SAP Looking At 35% Margins And Doubled Revenue By 2014
A leaked SAP strategy document says the company expects to reach an operating margin of 35% by 2014 and also expects current revenue to double during that five-year period. Right now, archrival Oracle has an operating margin of 51%, so it will be interesting to see how each side spins its profit story to its customers.
A leaked SAP strategy document says the company expects to reach an operating margin of 35% by 2014 and also expects current revenue to double during that five-year period. Right now, archrival Oracle has an operating margin of 51%, so it will be interesting to see how each side spins its profit story to its customers.An SAP spokesman told Reuters that the document was meant only for internal consumption and was not intended to serve as guidance. SAP has consistently said it intends to reach an operating margin of 35% but until now has not tied a date to that target, the Reuters report said.
While SAP has declined to give formal guidance on revenue projections for this year, the company expects its operating margin for the year to come in between 24.5% and 25.5%, the report said.
If SAP hits that projection, that would make Oracle's 51% operating margin almost exactly twice as big as SAP's. In the bare-knuckle competition that rages daily between the companies for the hearts and minds - but mostly the wallets - of CIOs, which is the better profile to have? Here's how a couple of conversations might play out:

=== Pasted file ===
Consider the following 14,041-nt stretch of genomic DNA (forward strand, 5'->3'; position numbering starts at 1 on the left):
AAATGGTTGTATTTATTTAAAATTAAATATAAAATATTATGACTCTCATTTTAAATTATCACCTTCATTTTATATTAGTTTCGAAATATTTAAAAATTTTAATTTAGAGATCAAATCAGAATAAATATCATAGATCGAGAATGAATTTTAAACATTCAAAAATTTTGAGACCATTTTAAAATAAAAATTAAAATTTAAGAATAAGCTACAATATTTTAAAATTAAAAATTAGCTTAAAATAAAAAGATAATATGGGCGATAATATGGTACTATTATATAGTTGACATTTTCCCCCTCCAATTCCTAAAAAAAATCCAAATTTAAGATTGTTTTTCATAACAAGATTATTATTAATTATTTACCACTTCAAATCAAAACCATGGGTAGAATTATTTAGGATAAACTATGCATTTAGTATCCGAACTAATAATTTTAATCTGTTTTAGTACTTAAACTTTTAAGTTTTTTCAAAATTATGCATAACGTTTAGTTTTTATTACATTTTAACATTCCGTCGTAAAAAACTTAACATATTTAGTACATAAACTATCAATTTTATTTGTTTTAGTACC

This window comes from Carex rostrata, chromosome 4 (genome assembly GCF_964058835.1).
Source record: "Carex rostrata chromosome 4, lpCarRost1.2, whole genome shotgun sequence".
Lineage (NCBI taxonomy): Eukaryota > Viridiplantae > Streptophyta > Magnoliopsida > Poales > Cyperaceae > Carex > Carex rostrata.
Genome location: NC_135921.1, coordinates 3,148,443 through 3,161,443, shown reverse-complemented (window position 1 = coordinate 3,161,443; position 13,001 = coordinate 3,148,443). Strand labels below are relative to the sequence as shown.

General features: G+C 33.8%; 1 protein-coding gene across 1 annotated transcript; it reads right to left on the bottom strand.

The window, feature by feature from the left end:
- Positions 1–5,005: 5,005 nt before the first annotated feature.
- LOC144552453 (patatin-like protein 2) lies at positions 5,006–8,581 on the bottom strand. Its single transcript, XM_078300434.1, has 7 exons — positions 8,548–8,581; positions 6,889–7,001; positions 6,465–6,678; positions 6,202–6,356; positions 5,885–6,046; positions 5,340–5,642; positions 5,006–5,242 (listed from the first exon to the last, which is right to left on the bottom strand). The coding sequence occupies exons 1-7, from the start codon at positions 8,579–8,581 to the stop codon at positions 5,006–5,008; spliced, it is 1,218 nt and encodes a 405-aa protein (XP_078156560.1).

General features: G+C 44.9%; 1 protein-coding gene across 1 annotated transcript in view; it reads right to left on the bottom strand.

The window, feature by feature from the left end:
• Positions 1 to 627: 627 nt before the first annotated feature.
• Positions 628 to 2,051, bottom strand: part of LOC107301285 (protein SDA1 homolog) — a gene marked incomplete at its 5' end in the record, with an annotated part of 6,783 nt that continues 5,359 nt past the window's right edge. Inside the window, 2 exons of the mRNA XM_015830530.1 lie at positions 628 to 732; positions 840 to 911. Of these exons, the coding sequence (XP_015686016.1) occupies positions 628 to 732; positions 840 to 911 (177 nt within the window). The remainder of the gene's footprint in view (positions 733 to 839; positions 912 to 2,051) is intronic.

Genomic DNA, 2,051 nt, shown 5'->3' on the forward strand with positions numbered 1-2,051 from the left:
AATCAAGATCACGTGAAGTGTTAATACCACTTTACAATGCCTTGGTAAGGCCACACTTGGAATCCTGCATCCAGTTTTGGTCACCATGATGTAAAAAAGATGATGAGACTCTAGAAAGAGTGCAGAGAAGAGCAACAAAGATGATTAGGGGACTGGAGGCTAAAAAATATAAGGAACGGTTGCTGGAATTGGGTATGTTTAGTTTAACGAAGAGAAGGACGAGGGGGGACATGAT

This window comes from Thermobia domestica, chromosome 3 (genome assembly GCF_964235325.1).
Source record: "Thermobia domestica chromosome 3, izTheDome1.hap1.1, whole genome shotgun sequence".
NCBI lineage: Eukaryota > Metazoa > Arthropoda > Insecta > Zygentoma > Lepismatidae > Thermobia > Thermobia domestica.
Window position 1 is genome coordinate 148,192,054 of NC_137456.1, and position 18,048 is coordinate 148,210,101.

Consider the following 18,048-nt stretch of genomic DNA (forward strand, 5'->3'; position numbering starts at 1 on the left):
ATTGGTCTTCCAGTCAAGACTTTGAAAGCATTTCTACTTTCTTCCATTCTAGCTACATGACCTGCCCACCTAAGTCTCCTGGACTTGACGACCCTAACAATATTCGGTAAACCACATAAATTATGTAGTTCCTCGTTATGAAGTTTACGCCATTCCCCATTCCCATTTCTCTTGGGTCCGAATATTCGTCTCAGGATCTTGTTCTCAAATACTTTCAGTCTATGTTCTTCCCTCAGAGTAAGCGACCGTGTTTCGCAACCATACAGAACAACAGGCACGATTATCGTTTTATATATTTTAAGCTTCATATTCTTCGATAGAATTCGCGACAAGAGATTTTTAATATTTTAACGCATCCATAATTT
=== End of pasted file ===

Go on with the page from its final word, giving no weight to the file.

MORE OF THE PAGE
THE SAP SPIN, from an SAP executive to a CIO: "Hey, we realize you're struggling for every nickel in your budget, and we're in that same boat ourselves. Our financial results reflect that as well, because while we're running our company very efficiently, we're also generating enough of a healthy profit to fund significant ongoing R&D projects to allow us to keep building great new products that you depend on to run your global business.
"In contrast, did you see Oracle's latest financial results? Operating margins of 51%? I mean, everybody's got a right to turn a profit, but when does enough become too much? We think that's another strategic advantage you gain by going with SAP instead of Oracle - unlike them, we're not getting rich at your expense."
THE ORACLE SPIN, from an Oracle executive to a CIO: "How many companies in your industry or among your customers have gotten nailed by sticking for too long with old technology that just doesn't allow them to keep up with new, lean, and cutting-edge global competitors? As you've told us in earlier meetings, these enterprise systems are running every facet of your organization, every process, every transaction, every customer interaction, every financial detail. This software is the lifeblood of your company.
"And for us at Oracle to be able to continue providing you with world-class applications and middleware and databases integration that pull all of that together in real-time, we need to have the resources to be able to hire the very best software engineers from across the world. So yes, we have nice operating margins, but as we all know, our final profit margins are a lot lower than that, so 51% isn't really the figure to focus on."
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